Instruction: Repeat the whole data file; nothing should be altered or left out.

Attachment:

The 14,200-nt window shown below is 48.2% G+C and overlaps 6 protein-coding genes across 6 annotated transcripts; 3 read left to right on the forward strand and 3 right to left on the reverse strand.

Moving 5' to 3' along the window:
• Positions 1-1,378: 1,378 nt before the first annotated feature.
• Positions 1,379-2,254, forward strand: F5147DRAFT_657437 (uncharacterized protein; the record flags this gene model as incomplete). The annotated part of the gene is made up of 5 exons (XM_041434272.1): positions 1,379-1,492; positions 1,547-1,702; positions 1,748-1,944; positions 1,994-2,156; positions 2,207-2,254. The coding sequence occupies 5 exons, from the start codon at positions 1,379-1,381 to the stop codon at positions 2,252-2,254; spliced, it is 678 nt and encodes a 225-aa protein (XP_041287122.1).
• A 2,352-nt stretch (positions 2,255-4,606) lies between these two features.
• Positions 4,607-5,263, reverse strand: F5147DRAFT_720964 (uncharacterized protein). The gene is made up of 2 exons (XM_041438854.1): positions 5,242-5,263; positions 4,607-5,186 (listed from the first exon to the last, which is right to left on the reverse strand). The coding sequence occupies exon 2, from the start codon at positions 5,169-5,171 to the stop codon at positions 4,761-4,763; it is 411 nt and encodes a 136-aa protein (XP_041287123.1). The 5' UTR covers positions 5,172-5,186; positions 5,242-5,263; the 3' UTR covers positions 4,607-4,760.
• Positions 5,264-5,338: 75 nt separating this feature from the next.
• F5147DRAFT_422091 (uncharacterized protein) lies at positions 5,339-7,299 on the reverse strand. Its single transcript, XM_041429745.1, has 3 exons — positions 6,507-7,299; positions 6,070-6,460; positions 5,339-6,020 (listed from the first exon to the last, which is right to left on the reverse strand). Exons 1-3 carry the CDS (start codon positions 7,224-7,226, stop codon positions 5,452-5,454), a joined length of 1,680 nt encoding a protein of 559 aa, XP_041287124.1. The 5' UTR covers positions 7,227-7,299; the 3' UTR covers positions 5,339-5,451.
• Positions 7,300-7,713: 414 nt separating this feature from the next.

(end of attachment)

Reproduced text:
The 14,200-nt window shown below is 48.2% G+C and overlaps 6 protein-coding genes across 6 annotated transcripts; 3 read left to right on the forward strand and 3 right to left on the reverse strand.

Moving 5' to 3' along the window:
• Positions 1-1,378: 1,378 nt before the first annotated feature.
• Positions 1,379-2,254, forward strand: F5147DRAFT_657437 (uncharacterized protein; the record flags this gene model as incomplete). The annotated part of the gene is made up of 5 exons (XM_041434272.1): positions 1,379-1,492; positions 1,547-1,702; positions 1,748-1,944; positions 1,994-2,156; positions 2,207-2,254. The coding sequence occupies 5 exons, from the start codon at positions 1,379-1,381 to the stop codon at positions 2,252-2,254; spliced, it is 678 nt and encodes a 225-aa protein (XP_041287122.1).
• A 2,352-nt stretch (positions 2,255-4,606) lies between these two features.
• Positions 4,607-5,263, reverse strand: F5147DRAFT_720964 (uncharacterized protein). The gene is made up of 2 exons (XM_041438854.1): positions 5,242-5,263; positions 4,607-5,186 (listed from the first exon to the last, which is right to left on the reverse strand). The coding sequence occupies exon 2, from the start codon at positions 5,169-5,171 to the stop codon at positions 4,761-4,763; it is 411 nt and encodes a 136-aa protein (XP_041287123.1). The 5' UTR covers positions 5,172-5,186; positions 5,242-5,263; the 3' UTR covers positions 4,607-4,760.
• Positions 5,264-5,338: 75 nt separating this feature from the next.
• F5147DRAFT_422091 (uncharacterized protein) lies at positions 5,339-7,299 on the reverse strand. Its single transcript, XM_041429745.1, has 3 exons — positions 6,507-7,299; positions 6,070-6,460; positions 5,339-6,020 (listed from the first exon to the last, which is right to left on the reverse strand). Exons 1-3 carry the CDS (start codon positions 7,224-7,226, stop codon positions 5,452-5,454), a joined length of 1,680 nt encoding a protein of 559 aa, XP_041287124.1. The 5' UTR covers positions 7,227-7,299; the 3' UTR covers positions 5,339-5,451.
• Positions 7,300-7,713: 414 nt separating this feature from the next.